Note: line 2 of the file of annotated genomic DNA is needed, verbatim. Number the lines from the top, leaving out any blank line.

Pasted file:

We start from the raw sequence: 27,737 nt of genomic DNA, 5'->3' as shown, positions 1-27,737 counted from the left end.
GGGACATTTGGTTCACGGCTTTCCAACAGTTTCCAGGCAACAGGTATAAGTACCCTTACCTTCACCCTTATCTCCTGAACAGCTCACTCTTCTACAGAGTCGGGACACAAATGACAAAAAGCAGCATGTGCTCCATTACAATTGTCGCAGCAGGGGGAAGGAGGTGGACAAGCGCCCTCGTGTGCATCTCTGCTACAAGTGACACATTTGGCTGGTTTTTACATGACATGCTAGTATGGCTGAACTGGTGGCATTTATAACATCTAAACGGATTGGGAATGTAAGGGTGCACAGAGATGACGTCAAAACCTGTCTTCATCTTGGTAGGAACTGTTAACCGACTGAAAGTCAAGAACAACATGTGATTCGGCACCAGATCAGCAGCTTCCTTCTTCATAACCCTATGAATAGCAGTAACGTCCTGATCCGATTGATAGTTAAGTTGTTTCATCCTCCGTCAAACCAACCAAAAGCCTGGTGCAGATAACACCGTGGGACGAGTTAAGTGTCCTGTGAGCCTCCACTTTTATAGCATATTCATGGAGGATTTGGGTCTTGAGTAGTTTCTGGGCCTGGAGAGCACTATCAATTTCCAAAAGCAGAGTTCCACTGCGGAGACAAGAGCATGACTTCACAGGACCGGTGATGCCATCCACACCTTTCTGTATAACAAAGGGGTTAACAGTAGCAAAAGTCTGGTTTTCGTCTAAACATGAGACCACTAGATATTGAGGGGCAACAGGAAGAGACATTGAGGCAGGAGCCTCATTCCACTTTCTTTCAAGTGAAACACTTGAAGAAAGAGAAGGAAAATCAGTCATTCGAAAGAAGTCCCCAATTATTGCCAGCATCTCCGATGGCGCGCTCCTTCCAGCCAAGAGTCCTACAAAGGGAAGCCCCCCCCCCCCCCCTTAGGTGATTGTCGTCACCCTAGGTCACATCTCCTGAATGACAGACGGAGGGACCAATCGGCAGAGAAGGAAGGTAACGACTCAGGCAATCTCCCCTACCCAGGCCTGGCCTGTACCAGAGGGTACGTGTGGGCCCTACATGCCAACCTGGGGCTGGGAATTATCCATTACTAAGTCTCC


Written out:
GGGACATTTGGTTCACGGCTTTCCAACAGTTTCCAGGCAACAGGTATAAGTACCCTTACCTTCACCCTTATCTCCTGAACAGCTCACTCTTCTACAGAGTCGGGACACAAATGACAAAAAGCAGCATGTGCTCCATTACAATTGTCGCAGCAGGGGGAAGGAGGTGGACAAGCGCCCTCGTGTGCATCTCTGCTACAAGTGACACATTTGGCTGGTTTTTACATGACATGCTAGTATGGCTGAACTGGTGGCATTTATAACATCTAAACGGATTGGGAATGTAAGGGTGCACAGAGATGACGTCAAAACCTGTCTTCATCTTGGTAGGAACTGTTAACCGACTGAAAGTCAAGAACAACATGTGATTCGGCACCAGATCAGCAGCTTCCTTCTTCATAACCCTATGAATAGCAGTAACGTCCTGATCCGATTGATAGTTAAGTTGTTTCATCCTCCGTCAAACCAACCAAAAGCCTGGTGCAGATAACACCGTGGGACGAGTTAAGTGTCCTGTGAGCCTCCACTTTTATAGCATATTCATGGAGGATTTGGGTCTTGAGTAGTTTCTGGGCCTGGAGAGCACTATCAATTTCCAAAAGCAGAGTTCCACTGCGGAGACAAGAGCATGACTTCACAGGACCGGTGATGCCATCCACACCTTTCTGTATAACAAAGGGGTTAACAGTAGCAAAAGTCTGGTTTTCGTCTAAACATGAGACCACTAGATATTGAGGGGCAACAGGAAGAGACATTGAGGCAGGAGCCTCATTCCACTTTCTTTCAAGTGAAACACTTGAAGAAAGAGAAGGAAAATCAGTCATTCGAAAGAAGTCCCCAATTATTGCCAGCATCTCCGATGGCGCGCTCCTTCCAGCCAAGAGTCCTACAAAGGGAAGCCCCCCCCCCCCCCCTTAGGTGATTGTCGTCACCCTAGGTCACATCTCCTGAATGACAGACGGAGGGACCAATCGGCAGAGAAGGAAGGTAACGACTCAGGCAATCTCCCCTACCCAGGCCTGGCCTGTACCAGAGGGTACGTGTGGGCCCTACATGCCAACCTGGGGCTGGGAATTATCCATTACTAAGTCTCC